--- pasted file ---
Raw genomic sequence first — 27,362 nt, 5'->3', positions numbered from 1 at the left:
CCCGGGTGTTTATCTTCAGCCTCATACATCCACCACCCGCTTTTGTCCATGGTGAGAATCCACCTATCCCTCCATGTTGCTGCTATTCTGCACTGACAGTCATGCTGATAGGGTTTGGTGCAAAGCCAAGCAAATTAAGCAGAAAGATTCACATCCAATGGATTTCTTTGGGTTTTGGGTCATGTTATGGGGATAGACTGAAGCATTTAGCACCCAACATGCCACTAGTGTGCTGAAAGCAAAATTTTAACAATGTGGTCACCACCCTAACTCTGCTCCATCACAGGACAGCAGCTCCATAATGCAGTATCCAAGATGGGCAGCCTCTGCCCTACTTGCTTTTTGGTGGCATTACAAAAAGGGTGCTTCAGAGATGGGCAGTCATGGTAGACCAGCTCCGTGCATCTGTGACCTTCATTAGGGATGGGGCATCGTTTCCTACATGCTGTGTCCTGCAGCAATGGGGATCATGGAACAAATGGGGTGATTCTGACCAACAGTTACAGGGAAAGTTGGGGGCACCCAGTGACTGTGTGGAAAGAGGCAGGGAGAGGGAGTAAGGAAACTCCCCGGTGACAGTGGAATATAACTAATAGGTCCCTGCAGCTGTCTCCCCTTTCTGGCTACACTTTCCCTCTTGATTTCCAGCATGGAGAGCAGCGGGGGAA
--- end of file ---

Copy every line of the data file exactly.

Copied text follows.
Raw genomic sequence first — 27,362 nt, 5'->3', positions numbered from 1 at the left:
CCCGGGTGTTTATCTTCAGCCTCATACATCCACCACCCGCTTTTGTCCATGGTGAGAATCCACCTATCCCTCCATGTTGCTGCTATTCTGCACTGACAGTCATGCTGATAGGGTTTGGTGCAAAGCCAAGCAAATTAAGCAGAAAGATTCACATCCAATGGATTTCTTTGGGTTTTGGGTCATGTTATGGGGATAGACTGAAGCATTTAGCACCCAACATGCCACTAGTGTGCTGAAAGCAAAATTTTAACAATGTGGTCACCACCCTAACTCTGCTCCATCACAGGACAGCAGCTCCATAATGCAGTATCCAAGATGGGCAGCCTCTGCCCTACTTGCTTTTTGGTGGCATTACAAAAAGGGTGCTTCAGAGATGGGCAGTCATGGTAGACCAGCTCCGTGCATCTGTGACCTTCATTAGGGATGGGGCATCGTTTCCTACATGCTGTGTCCTGCAGCAATGGGGATCATGGAACAAATGGGGTGATTCTGACCAACAGTTACAGGGAAAGTTGGGGGCACCCAGTGACTGTGTGGAAAGAGGCAGGGAGAGGGAGTAAGGAAACTCCCCGGTGACAGTGGAATATAACTAATAGGTCCCTGCAGCTGTCTCCCCTTTCTGGCTACACTTTCCCTCTTGATTTCCAGCATGGAGAGCAGCGGGGGAA